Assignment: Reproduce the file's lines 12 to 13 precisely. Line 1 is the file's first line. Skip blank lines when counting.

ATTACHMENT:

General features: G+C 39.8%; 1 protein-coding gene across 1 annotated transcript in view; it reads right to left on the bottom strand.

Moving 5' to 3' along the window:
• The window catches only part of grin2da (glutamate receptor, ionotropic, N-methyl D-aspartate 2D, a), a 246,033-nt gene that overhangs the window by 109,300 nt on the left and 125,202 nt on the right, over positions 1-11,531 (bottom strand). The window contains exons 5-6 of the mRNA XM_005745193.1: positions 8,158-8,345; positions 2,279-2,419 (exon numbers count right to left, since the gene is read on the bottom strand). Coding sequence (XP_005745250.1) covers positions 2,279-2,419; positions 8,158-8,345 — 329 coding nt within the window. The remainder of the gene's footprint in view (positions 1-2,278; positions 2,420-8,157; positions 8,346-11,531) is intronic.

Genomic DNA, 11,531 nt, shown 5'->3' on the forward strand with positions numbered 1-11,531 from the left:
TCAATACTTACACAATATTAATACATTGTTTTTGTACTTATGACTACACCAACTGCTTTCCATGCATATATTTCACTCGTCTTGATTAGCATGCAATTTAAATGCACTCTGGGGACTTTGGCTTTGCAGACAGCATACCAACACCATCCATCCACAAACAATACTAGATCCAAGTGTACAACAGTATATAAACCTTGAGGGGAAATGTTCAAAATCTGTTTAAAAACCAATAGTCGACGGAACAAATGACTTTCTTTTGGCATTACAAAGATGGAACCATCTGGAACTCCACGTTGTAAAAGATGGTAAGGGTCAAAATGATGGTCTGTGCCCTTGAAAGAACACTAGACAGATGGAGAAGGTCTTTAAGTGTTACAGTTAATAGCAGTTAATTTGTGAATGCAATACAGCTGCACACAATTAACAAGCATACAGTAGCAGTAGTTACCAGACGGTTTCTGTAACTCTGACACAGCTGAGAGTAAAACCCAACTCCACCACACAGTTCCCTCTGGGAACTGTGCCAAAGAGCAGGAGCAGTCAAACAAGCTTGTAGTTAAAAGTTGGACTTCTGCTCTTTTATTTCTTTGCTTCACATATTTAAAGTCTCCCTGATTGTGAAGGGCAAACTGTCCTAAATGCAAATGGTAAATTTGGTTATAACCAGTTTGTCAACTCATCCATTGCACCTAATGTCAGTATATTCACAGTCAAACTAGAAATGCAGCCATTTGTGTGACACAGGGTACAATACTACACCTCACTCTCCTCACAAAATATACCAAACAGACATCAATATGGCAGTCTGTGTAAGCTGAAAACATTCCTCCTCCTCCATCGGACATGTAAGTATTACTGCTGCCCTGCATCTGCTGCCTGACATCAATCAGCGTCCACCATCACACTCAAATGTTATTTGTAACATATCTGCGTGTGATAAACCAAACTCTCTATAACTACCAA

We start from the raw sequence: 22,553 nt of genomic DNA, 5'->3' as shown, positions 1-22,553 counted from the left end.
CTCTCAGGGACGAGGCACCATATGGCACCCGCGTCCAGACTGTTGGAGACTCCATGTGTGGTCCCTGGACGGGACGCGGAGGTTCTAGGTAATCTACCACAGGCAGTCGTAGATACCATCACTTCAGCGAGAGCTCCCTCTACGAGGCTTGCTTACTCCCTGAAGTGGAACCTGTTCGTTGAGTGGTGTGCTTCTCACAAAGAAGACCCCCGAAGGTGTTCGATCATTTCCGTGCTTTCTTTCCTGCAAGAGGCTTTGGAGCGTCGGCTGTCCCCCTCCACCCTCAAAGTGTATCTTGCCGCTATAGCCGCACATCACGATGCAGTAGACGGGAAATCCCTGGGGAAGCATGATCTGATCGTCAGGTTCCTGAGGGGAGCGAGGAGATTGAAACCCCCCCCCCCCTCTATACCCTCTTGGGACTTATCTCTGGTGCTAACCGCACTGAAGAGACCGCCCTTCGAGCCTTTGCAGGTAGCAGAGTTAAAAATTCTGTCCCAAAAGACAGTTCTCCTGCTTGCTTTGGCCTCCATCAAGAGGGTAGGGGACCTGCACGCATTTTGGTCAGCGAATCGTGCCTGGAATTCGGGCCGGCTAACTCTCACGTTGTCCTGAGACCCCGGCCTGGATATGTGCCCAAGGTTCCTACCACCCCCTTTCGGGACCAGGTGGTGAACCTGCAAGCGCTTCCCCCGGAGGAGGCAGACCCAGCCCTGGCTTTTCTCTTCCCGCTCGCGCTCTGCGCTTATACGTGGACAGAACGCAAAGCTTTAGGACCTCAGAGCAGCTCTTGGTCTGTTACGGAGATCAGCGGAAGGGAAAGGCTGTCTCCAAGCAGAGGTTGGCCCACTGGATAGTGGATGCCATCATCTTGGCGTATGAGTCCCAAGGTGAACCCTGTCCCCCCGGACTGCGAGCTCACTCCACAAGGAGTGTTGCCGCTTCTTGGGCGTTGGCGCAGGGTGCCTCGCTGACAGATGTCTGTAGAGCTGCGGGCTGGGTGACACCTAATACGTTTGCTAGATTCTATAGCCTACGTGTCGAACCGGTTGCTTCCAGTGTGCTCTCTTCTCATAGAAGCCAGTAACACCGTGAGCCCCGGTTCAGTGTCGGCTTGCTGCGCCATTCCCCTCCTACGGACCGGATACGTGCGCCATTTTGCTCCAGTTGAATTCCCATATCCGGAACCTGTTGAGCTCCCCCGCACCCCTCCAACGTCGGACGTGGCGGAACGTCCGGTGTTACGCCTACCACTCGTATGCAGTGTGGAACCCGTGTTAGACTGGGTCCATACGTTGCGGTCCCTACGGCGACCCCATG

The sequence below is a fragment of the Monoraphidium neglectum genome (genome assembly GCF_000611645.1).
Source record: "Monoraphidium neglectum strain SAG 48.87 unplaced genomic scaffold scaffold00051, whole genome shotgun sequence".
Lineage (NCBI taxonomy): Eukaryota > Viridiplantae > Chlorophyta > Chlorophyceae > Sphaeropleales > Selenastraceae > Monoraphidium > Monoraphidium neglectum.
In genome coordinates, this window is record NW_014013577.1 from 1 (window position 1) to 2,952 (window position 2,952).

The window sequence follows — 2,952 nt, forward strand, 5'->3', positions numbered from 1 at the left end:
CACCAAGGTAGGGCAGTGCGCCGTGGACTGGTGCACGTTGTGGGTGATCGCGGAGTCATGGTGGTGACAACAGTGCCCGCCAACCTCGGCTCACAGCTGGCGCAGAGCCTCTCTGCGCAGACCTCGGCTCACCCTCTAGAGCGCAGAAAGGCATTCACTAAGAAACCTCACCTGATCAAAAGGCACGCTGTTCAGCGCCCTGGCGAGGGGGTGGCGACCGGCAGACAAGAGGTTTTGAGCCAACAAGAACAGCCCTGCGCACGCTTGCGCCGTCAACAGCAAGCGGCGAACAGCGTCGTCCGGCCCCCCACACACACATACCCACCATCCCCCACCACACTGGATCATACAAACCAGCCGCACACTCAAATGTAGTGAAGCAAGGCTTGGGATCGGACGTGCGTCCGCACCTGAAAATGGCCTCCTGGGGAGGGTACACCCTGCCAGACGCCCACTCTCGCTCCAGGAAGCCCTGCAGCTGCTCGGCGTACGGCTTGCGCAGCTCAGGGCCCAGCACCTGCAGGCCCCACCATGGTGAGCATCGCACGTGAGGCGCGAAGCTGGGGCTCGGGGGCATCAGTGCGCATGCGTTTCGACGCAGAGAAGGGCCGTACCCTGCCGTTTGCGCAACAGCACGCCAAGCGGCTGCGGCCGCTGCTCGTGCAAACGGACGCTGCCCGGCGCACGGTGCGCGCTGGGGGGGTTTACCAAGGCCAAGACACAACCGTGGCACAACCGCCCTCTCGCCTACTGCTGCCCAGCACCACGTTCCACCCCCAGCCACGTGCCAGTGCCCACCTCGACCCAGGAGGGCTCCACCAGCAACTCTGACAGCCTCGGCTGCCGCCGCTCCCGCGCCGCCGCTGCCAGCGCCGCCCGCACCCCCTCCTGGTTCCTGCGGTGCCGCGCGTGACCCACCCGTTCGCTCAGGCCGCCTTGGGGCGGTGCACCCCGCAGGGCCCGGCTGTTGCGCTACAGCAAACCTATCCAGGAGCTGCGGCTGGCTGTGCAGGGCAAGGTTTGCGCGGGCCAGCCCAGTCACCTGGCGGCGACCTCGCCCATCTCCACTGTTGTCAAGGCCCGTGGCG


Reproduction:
The window sequence follows — 2,952 nt, forward strand, 5'->3', positions numbered from 1 at the left end:
CACCAAGGTAGGGCAGTGCGCCGTGGACTGGTGCACGTTGTGGGTGATCGCGGAGTCATGGTGGTGACAACAGTGCCCGCCAACCTCGGCTCACAGCTGGCGCAGAGCCTCTCTGCGCAGACCTCGGCTCACCCTCTAGAGCGCAGAAAGGCATTCACTAAGAAACCTCACCTGATCAAAAGGCACGCTGTTCAGCGCCCTGGCGAGGGGGTGGCGACCGGCAGACAAGAGGTTTTGAGCCAACAAGAACAGCCCTGCGCACGCTTGCGCCGTCAACAGCAAGCGGCGAACAGCGTCGTCCGGCCCCCCACACACACATACCCACCATCCCCCACCACACTGGATCATACAAACCAGCCGCACACTCAAATGTAGTGAAGCAAGGCTTGGGATCGGACGTGCGTCCGCACCTGAAAATGGCCTCCTGGGGAGGGTACACCCTGCCAGACGCCCACTCTCGCTCCAGGAAGCCCTGCAGCTGCTCGGCGTACGGCTTGCGCAGCTCAGGGCCCAGCACCTGCAGGCCCCACCATGGTGAGCATCGCACGTGAGGCGCGAAGCTGGGGCTCGGGGGCATCAGTGCGCATGCGTTTCGACGCAGAGAAGGGCCGTACCCTGCCGTTTGCGCAACAGCACGCCAAGCGGCTGCGGCCGCTGCTCGTGCAAACGGACGCTGCCCGGCGCACGGTGCGCGCTGGGGGGGTTTACCAAGGCCAAGACACAACCGTGGCACAACCGCCCTCTCGCCTACTGCTGCCCAGCACCACGTTCCACCCCCAGCCACGTGCCAGTGCCCACCTCGACCCAGGAGGGCTCCACCAGCAACTCTGACAGCCTCGGCTGCCGCCGCTCCCGCGCCGCCGCTGCCAGCGCCGCCCGCACCCCCTCCTGGTTCCTGCGGTGCCGCGCGTGACCCACCCGTTCGCTCAGGCCGCCTTGGGGCGGTGCACCCCGCAGGGCCCGGCTGTTGCGCTACAGCAAACCTATCCAGGAGCTGCGGCTGGCTGTGCAGGGCAAGGTTTGCGCGGGCCAGCCCAGTCACCTGGCGGCGACCTCGCCCATCTCCACTGTTGTCAAGGCCCGTGGCG